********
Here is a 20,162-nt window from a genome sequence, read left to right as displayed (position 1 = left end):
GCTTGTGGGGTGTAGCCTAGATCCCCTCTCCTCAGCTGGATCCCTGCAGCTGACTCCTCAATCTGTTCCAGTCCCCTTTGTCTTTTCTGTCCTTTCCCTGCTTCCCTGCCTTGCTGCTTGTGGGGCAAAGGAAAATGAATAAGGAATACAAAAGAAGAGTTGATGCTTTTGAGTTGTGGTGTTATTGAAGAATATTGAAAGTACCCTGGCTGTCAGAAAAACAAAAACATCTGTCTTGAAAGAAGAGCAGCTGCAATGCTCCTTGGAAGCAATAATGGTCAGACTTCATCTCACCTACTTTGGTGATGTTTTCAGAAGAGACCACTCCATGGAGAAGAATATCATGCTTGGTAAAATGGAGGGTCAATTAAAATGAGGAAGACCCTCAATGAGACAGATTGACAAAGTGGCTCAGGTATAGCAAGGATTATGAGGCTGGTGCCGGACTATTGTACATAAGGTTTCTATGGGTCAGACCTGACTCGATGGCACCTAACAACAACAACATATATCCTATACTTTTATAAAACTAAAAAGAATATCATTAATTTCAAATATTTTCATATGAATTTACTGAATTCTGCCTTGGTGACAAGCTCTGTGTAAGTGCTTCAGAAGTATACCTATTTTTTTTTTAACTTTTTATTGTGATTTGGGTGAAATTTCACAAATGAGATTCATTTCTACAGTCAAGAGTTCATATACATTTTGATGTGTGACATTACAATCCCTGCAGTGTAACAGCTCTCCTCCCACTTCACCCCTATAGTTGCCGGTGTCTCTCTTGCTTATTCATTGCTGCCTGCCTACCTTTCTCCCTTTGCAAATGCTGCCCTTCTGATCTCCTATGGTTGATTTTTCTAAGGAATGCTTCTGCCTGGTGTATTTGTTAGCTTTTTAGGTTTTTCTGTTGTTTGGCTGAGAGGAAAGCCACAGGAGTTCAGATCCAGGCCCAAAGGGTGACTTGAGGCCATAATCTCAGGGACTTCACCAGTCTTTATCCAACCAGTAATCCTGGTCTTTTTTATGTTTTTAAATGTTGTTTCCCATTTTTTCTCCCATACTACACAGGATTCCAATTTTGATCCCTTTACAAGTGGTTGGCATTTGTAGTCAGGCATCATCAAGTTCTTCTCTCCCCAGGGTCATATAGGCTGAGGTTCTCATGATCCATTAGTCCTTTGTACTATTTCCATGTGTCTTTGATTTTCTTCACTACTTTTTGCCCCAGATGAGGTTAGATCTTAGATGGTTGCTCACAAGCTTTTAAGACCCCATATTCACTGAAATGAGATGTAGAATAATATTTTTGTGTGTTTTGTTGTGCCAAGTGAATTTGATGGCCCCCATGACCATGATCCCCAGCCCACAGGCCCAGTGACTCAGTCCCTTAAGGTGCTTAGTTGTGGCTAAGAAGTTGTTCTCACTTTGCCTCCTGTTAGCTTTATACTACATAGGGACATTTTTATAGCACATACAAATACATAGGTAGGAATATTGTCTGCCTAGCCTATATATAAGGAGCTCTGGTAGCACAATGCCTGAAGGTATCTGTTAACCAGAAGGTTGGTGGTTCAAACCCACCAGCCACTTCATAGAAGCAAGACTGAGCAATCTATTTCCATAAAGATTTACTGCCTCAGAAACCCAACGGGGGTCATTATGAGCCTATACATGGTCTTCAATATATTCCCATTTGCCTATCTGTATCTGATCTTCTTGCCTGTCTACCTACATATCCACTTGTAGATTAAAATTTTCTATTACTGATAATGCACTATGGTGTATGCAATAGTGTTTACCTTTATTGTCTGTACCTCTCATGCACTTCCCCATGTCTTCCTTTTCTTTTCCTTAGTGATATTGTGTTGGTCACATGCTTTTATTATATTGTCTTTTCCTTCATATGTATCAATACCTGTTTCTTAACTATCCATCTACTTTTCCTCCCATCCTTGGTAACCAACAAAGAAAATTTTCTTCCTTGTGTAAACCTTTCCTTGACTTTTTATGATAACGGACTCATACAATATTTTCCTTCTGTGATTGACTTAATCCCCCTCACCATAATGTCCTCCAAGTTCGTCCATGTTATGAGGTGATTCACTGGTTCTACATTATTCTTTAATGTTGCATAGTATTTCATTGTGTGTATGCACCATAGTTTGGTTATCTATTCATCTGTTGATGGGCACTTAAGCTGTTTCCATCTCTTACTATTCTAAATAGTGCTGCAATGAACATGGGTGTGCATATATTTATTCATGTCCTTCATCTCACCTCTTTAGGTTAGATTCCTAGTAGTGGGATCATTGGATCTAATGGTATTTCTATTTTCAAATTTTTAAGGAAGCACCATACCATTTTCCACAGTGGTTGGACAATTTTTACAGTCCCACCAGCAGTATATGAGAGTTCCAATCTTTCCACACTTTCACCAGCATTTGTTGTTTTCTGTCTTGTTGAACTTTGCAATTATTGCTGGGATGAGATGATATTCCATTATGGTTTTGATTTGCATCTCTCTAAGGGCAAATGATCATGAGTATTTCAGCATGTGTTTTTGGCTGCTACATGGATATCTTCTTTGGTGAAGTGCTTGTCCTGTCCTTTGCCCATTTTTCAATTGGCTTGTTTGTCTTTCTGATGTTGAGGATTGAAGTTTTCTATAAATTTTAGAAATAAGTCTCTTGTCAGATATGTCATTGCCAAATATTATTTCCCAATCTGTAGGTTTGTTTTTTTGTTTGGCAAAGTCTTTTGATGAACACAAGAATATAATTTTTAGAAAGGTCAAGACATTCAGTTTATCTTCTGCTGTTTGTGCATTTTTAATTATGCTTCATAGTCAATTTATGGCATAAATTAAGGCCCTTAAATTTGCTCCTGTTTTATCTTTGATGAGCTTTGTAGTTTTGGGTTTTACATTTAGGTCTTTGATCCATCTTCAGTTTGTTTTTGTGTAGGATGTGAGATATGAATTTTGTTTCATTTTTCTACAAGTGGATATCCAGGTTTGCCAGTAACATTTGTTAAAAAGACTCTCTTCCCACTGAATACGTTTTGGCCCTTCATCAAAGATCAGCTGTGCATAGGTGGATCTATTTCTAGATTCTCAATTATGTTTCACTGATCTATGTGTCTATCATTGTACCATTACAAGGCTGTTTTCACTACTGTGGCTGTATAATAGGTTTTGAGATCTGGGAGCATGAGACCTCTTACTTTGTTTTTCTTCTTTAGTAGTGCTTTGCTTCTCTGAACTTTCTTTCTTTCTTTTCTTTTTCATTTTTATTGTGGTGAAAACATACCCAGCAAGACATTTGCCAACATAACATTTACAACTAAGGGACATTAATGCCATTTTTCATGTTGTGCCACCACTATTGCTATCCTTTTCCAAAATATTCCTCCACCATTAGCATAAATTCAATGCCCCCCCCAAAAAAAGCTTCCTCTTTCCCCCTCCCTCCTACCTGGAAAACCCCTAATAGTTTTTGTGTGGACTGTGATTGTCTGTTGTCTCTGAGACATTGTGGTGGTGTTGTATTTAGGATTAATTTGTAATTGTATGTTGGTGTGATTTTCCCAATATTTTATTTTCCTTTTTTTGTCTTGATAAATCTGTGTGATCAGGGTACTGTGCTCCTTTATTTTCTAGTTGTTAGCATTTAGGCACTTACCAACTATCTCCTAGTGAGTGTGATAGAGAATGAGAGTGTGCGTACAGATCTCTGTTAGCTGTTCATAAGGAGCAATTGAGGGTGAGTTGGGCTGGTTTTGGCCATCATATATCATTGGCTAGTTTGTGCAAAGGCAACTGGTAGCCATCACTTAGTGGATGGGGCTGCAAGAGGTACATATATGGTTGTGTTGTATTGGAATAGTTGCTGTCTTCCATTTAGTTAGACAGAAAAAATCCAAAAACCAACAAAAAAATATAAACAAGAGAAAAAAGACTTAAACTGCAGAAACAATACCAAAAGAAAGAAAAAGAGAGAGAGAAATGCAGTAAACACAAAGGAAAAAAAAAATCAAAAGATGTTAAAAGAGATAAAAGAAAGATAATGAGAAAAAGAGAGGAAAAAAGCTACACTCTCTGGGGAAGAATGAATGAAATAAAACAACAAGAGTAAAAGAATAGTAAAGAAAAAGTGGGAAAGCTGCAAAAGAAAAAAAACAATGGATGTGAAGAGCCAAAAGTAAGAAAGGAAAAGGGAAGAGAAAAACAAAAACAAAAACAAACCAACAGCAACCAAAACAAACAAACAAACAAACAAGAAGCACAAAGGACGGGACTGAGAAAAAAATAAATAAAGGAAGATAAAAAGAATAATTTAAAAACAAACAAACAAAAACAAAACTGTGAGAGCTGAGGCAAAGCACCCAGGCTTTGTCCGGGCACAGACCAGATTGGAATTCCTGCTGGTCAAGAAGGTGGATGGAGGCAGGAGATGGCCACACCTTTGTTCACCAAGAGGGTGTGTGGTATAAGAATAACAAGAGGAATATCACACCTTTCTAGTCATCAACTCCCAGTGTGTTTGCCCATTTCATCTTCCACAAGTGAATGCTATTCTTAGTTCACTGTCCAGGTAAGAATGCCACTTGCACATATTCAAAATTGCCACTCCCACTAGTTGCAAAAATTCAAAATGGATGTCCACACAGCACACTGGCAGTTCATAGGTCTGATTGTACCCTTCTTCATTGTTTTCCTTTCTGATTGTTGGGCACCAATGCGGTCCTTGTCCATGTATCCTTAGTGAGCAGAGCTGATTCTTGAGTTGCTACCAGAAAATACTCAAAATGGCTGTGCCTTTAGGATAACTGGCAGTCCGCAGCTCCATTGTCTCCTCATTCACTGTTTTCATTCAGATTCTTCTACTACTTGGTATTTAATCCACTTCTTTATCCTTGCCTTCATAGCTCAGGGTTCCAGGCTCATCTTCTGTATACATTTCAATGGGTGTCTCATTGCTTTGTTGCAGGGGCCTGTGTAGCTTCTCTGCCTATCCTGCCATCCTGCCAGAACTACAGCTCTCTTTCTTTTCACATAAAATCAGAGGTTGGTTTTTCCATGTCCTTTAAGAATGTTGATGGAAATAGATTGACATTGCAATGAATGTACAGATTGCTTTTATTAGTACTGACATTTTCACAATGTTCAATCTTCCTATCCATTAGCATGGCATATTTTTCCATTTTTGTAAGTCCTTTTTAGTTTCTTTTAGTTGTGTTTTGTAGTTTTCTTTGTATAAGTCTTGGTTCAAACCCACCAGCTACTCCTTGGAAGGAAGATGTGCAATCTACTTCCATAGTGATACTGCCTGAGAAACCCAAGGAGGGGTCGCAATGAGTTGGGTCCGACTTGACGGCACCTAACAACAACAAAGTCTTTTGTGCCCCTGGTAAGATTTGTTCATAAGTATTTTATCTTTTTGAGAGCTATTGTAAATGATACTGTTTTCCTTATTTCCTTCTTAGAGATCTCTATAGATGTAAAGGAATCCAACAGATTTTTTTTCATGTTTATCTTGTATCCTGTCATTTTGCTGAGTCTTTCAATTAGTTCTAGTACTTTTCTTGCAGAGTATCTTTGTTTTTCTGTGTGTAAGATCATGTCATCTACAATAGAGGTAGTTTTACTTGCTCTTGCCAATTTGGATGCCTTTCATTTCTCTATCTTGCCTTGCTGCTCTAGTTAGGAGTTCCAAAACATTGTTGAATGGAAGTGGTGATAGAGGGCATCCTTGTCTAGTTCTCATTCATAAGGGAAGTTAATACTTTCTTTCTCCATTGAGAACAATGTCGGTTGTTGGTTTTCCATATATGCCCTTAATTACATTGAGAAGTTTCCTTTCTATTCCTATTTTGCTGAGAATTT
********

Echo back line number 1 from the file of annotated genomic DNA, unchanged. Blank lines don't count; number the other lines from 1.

Here is a 20,162-nt window from a genome sequence, read left to right as displayed (position 1 = left end):